Theft is another big problem for the home health-care industry. And because fewer that one in 10 cases get reported, it's very hard to track, says Amy Klobuchar, the Hennepin County Attorney in Minneapolis. She says her office has been seeing an increasing number of theft cases. But since the elderly are often skittish about making accusations, the problem is probably bigger than the numbers indicate. Older people with failing senses sometimes worry that they might have simply misplaced something. And if they like their caregiver, they might be afraid to alienate him or her. Sometimes, the victims are simply unaware that anything has been stolen. Indeed, that's what many of these aides are hoping for, Klobuchar says.
In one case Klobuchar prosecuted, a 37-year-old man was accused of reactivating his employer's credit card and running up more than more than $6,000 in charges. At the time, he was living with and caring for an elderly man with Alzheimer's. Connie Rosenberg of the National Association of Professional Geriatric Care Managers (whose own mother-in-law was the victim of a caregiver theft) recommends people take precautions and put away their most valuable items. And unless your caregiver is a close family friend, don't ask him or her to pay the household bills.
Tim Brown, a spokesperson for the National Association of Home Care, insists that charges of theft and fraud are overblown. "Home health care, though it presents an obvious opportunity, has one of the lowest levels of fraud and abuse of any of the Medicare and Medicaid funded providers," he says. Brown admits, however, that many aides go unregulated since they're hired privately. His recommendation is to stick with a certified agency.
But Carol Ramsey was using a bonded agency. And that didn't prevent a home health-care aide from stealing a $1,500 gold necklace from her mother. "I knew right away, since I was constantly coming and going," she says. The aide assumed that Ramsey's father wouldn't notice since he has Alzheimer's. "But my mother's mind was 98%." When Ramsey told the agency, they said they would just wait and see if it happened again. Meanwhile, Ramsey said she didn't press the issue because she was more concerned about her parents quality of care.
Most experts agree that your loved one is less likely to suffer neglect from a home aide than in a nursing facility. Still, it's tough to find doting aides who'll give your loved one the same level of care you would provide. Bob Share fired an aide who wouldn't converse with his mother. "It didn't matter that she was taking care of the cleaning and the cooking," he says. "I just wanted her to talk and read with my mother."
For Ramsey, the incidents were more extreme. Her mother, who couldn't get in and out of bed without assistance, was once stranded for over an hour and a half while waiting for her aide to arrive in the morning. Another caregiver put Ramsey's parents to bed early so she could baby sit her own grandchild.
One New York woman, who asked that we not use her name, says her 97-year-old aunt was unknowingly left alone in the evenings. "One night there was a black out and my aunt fell," the woman says. "But the aide was away visiting her boyfriend." Although the caregiver promised not to leave the aunt alone again, the practice continued until she finally resigned. "My aunt kept her on since she hated change."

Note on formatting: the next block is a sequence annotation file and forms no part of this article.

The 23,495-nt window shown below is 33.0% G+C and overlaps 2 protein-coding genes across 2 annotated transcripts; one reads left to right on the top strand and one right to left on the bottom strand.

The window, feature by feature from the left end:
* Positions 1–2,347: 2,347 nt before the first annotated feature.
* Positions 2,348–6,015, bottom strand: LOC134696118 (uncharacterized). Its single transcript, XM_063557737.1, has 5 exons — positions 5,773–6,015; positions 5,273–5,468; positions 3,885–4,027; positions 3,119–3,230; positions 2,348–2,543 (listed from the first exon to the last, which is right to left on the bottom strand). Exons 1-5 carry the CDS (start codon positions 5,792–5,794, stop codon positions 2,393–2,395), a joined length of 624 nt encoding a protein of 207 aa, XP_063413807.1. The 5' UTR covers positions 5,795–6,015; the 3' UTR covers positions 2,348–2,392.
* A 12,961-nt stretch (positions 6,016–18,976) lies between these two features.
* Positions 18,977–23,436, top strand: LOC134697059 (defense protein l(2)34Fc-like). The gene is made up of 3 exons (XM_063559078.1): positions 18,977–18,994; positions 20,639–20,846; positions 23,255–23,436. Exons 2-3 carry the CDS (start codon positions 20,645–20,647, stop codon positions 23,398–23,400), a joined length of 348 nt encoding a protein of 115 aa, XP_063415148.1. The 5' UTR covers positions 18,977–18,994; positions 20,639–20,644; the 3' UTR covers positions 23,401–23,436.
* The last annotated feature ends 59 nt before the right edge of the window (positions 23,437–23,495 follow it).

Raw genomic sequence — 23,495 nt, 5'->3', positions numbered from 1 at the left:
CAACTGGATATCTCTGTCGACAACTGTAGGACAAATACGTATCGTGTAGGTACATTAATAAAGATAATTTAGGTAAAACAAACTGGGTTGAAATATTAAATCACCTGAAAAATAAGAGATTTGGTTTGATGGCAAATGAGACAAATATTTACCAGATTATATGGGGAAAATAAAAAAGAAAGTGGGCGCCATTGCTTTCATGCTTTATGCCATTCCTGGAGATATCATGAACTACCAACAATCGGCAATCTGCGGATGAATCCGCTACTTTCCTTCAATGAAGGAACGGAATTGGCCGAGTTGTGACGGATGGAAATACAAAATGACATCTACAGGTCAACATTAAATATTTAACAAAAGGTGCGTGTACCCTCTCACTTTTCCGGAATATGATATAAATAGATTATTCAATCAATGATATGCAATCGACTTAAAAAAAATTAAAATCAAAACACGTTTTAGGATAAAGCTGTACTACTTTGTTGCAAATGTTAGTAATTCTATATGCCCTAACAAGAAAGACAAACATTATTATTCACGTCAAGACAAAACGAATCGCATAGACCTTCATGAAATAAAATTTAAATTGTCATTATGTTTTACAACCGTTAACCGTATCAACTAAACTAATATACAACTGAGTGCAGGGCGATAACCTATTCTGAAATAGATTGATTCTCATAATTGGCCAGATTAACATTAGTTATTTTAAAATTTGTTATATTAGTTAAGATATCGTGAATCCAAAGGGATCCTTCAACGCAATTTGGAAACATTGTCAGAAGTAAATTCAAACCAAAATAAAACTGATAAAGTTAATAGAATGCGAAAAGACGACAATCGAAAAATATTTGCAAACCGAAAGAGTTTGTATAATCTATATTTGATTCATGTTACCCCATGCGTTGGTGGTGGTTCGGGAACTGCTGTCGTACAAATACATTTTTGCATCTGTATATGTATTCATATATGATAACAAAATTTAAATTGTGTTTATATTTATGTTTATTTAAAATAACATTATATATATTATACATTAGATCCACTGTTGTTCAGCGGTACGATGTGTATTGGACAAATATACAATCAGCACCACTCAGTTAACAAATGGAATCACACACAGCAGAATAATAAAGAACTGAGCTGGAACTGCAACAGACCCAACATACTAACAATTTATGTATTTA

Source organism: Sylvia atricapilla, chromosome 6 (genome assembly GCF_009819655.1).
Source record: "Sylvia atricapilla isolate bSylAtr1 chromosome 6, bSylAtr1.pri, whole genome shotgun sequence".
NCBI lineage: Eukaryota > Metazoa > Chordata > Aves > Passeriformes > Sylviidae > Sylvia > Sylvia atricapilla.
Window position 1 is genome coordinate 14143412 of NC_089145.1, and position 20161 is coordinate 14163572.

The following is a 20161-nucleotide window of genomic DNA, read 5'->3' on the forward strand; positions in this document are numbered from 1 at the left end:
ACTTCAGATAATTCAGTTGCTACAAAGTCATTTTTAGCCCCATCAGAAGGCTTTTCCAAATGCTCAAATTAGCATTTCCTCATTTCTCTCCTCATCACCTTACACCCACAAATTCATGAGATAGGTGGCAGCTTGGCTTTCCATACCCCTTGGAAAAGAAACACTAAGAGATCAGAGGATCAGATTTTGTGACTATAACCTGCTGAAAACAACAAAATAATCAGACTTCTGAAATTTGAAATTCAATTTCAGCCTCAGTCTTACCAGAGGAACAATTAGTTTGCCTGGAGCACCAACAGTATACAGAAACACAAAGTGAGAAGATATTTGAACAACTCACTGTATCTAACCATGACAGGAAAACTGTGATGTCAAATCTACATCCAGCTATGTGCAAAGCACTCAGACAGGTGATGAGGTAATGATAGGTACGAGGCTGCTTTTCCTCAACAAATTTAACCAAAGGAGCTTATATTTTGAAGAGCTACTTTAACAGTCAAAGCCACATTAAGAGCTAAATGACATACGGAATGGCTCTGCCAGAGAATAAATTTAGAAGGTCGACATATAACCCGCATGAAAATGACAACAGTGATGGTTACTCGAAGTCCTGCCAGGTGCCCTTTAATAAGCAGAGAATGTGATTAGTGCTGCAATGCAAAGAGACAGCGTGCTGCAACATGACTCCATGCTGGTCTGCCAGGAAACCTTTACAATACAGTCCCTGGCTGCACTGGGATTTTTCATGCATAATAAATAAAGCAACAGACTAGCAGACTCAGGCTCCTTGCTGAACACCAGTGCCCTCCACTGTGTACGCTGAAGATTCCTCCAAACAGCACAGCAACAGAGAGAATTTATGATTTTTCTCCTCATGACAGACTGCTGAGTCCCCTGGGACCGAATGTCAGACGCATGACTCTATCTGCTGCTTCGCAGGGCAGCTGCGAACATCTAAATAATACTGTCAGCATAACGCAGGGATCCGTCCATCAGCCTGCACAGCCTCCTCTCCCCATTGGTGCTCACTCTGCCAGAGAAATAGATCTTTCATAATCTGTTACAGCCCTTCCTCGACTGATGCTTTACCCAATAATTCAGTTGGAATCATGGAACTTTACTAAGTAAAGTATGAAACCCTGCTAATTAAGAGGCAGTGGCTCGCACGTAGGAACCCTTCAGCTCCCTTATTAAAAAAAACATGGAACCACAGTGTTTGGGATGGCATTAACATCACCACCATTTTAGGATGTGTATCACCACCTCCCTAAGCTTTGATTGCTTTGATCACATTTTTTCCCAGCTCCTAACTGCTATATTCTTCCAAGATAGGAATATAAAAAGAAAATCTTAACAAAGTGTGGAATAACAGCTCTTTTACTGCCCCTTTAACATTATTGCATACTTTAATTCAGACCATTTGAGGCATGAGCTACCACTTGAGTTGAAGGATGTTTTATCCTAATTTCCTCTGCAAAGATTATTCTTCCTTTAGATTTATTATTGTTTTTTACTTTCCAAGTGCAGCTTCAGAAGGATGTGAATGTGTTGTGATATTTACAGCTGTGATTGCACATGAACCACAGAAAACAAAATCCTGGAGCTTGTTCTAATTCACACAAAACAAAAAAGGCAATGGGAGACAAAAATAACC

As the previous examples demonstrate, one of the toughest aspects of hiring a home health aide is trying to monitor the care. This is especially difficult if the patient isn't cognizant. In these cases it's important that someone else be involved, says Anita Bradbury of the Texas Association for Home Care. She says you should treat home health care as you would childcare. "No one would just drop their kid off at the front door [of a child care agency] and never walk in," she says.
While interviewing agencies, ask how they monitor their employees. "Some really have no supervision and act like a temp agency for an office," says SelectStaff's Brostoff in Milwaukee. To solve the problem, Brostoff schedules geriatric-care managers to drop in unannounced on their aides. You can do the same thing if you live nearby. The aides also need to know that they're not the only one taking care of this elderly person. "[Aides] are mostly good, kind people," Brostoff says. "But it can get discouraging if they think they are the only ones who care."
Depending on your home health-care aide to show up everyday on time is a gamble. So you'd better be prepared for the times when he or she is late, can't catch a ride or has the flu. If you have an agency, the agency should be able to send a replacement. But you can't be sure that there won't be some sort of interruption in care. The responsibility, of course, is ultimately up to you.
Mary Hellmoth of Winnetka, Ill., makes sure the agency she uses assigns more than one person to her mother's case. She hires one aide for Monday and Tuesday, another for Wednesday and Thursday and another for Fridays. That doesn't guarantee much continuity of care, but it does make it easier for the agency to replace a worker who quits or gets sick.
When you hire an aide privately, you face the burden of making sure every shift is covered. "You aren't just hiring one person," Mona Waivada, the New Jersey school aide, says. "We had three aides to help cover the weekends and we had to coordinate everyone's schedule. Many times they are working other jobs and you have to coordinate with that, too."
The bottom line is that home health care is no panacea, even if you can afford it. It may yet be better than a nursing home. But be prepared: Caring for an elderly loved one is a full-time job.